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Authors: AJAYI, A.
Keywords: Osun Division
Commercial sector
Change and Adaptation
Western Nigeria
Issue Date: 2014
Abstract: The advent of colonialism in Osun Division occasioned changes which impacted greatly on the commercial sector of the division. This is well attested by the remarkable adaptation of the sector to the changes. Issues relating to change and adaptation in the commercial sector have been neglected by the available studies on Osun Division. This study, therefore, examinedchange and adaptation in the commercial sector of Osun Division in the areas of transportation, currency, banking and entrepreneurship between 1900 and 1960 with a view to ascertaining how the colonial innovations were integrated into the Yoruba commercial practices. This study adopted the historical approach. Oral interviews were conducted with 30 purposively selected key informants. They comprised kings and chiefs,former railway officials and passengers, artisans and traders whose ages ranged from 68 to 120 years. Interviews were carried out in major towns of Osogbo, Ikirun, Inisa, Okuku, Ejigbo, Ogbomoso, Gbongan, Ede and Iwo. Archival materials were derived from the National Archives, Ibadan and Sopolu Library, Ikenne. These included Colonial Secretary's Office papers, Government gazettes together with annual and intelligence reports. Town Series and maps were collected from relevant government ministries in Osogbo and Ibadan. Data were subjected to historical analysis. People of Osun Division adapted in diverse ways to the changes introduced by colonialism. In the area of transportation, extension of railway to Osogbo in 1907 and the subsequent construction of feeder roads elicited massive emigration of people to other parts of Nigeria and further to West African countries like Republic of Benin, Togo, Ghana and Cote d'Ivoire. This stimulated international trade in which the people of Osun Division were well known. New markets and urban centres emerged around the railway stations in Iwo, Ile-ogbo, Kuta, Yawu, Origo, Ede, Osogbo, Ikirun, Inisa and Okuku. Around these stations, human porterage became commercialised with the emergence of the alabaru who were mostly women. The need to have the new money introduced in 1904gave birth to currency counterfeiting by the smart blacksmiths, who used their local technology to forge British coins. Traders were lured to more lucrative businesses of cash crops and imported items in order to gain more profits. Inadequacies in the operations of the BritishBank of West Africa established in Osogbo in 1924 made sogundogoji, a hybrid of the pre-colonial Iwofa credit and modern banking systems to emerge in order to provide greater amount of money for traders and other needy individuals. In the system dominated by European and Levantine firms, indigenous entrepreneurs assumed the roles of distributors of European merchandise andagents of cash crop trade. As indigenous aids to trade complemented the foreign ones, the volume of local and international trade increased. This led to the emergence of commercial elite who became a force to reckon with in the politics of Western region. The Cooperative Produce Marketing Union they formed influenced government policies for better cocoa prices and protection of members from exploitation. Change and adaptation in the commercial sector of Osun Division of Western Nigeria during the colonial period occurred in respect of transportation, currency, banking and entrepreneurship. The outcome was a hybrid that was partly traditional and partly modern. Nevertheless, indigenous commerce thrived simultaneously with foreign trade.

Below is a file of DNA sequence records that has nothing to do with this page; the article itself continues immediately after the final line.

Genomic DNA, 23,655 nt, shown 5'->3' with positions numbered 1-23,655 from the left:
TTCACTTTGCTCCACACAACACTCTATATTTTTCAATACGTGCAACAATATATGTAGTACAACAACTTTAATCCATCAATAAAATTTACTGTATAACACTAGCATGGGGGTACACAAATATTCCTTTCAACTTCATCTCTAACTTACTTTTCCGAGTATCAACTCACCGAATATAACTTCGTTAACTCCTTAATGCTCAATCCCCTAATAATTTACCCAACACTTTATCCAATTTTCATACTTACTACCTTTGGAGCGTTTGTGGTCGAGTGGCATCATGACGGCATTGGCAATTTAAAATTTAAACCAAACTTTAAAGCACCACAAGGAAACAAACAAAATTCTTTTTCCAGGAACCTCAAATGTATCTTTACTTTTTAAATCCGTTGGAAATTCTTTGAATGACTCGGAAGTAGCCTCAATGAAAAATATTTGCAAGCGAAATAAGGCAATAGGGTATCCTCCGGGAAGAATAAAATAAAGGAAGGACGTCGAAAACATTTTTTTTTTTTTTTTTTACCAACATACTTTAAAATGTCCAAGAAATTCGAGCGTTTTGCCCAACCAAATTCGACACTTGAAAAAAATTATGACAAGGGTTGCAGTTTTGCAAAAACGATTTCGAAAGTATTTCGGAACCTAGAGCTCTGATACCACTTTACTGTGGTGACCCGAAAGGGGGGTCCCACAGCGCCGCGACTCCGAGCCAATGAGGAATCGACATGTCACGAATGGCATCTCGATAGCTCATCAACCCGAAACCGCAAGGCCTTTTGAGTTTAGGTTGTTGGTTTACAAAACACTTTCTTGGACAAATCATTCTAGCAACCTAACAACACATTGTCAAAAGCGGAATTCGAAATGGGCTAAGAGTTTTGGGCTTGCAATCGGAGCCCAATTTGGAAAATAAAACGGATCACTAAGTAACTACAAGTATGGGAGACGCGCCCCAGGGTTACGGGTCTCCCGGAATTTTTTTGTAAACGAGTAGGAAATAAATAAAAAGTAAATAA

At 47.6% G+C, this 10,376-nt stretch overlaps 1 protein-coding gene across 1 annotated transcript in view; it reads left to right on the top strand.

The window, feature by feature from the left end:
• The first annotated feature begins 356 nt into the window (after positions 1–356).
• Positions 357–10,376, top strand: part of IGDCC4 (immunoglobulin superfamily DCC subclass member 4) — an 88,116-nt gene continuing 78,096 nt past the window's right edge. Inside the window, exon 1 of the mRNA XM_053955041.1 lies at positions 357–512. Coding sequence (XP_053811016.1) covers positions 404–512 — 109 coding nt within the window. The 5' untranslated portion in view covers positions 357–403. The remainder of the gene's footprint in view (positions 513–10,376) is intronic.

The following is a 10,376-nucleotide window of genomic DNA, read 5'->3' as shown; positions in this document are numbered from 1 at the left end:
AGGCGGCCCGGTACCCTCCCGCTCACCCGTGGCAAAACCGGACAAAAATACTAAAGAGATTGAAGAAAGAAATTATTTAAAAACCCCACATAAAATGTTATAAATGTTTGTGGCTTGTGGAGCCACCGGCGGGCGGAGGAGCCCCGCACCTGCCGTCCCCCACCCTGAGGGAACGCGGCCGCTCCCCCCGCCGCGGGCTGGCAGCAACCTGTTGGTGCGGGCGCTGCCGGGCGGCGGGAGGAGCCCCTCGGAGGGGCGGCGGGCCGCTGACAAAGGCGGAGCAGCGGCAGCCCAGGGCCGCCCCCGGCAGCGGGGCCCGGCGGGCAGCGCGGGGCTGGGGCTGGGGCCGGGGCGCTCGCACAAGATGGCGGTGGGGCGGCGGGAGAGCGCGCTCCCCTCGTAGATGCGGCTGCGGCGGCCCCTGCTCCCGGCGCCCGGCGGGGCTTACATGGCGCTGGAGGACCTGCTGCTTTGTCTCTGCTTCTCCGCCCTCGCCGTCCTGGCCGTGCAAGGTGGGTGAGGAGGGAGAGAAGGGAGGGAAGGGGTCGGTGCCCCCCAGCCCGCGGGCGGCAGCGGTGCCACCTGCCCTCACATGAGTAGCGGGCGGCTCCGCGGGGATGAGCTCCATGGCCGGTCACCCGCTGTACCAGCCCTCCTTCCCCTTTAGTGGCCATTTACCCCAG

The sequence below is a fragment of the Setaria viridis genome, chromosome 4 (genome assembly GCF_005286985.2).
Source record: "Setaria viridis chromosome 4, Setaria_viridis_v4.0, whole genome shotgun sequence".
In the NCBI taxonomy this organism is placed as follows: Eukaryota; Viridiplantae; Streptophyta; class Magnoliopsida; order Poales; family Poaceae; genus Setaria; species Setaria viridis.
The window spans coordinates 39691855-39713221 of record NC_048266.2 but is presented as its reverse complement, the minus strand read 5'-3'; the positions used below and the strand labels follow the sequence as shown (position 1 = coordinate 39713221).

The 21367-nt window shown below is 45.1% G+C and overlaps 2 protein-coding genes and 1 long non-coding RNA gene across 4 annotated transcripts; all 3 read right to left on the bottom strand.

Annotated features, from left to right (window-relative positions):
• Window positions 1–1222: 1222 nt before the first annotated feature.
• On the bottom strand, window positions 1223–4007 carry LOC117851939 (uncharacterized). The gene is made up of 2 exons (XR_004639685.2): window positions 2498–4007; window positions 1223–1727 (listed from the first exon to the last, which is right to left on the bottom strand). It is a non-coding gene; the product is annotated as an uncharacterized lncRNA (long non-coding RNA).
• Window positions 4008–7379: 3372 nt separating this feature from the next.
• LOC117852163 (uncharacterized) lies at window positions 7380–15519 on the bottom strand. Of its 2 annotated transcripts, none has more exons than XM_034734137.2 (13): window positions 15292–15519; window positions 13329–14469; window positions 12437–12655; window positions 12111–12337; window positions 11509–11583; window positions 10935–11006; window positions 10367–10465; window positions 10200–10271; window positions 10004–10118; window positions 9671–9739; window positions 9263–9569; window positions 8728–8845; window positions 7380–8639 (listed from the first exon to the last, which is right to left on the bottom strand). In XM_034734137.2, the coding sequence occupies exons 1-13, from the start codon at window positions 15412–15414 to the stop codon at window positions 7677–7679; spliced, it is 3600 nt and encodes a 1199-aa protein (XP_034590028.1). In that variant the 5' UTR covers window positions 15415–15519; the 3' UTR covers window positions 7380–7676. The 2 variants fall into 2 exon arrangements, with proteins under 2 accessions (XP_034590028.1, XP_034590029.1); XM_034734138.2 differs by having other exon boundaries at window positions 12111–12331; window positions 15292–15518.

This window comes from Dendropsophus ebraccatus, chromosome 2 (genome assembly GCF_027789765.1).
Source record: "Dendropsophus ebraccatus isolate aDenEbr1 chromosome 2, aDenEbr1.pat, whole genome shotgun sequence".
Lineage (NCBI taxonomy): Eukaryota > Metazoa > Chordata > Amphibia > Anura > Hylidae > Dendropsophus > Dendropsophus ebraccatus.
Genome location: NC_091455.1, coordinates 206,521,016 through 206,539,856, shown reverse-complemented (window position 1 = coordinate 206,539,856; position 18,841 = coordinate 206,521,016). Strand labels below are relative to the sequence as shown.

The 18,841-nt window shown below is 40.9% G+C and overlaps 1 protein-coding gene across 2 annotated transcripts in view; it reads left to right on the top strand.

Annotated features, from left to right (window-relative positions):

URI: http://localhost:8080/handle/123456789/148
Appears in Collections:Theses & Dissertations

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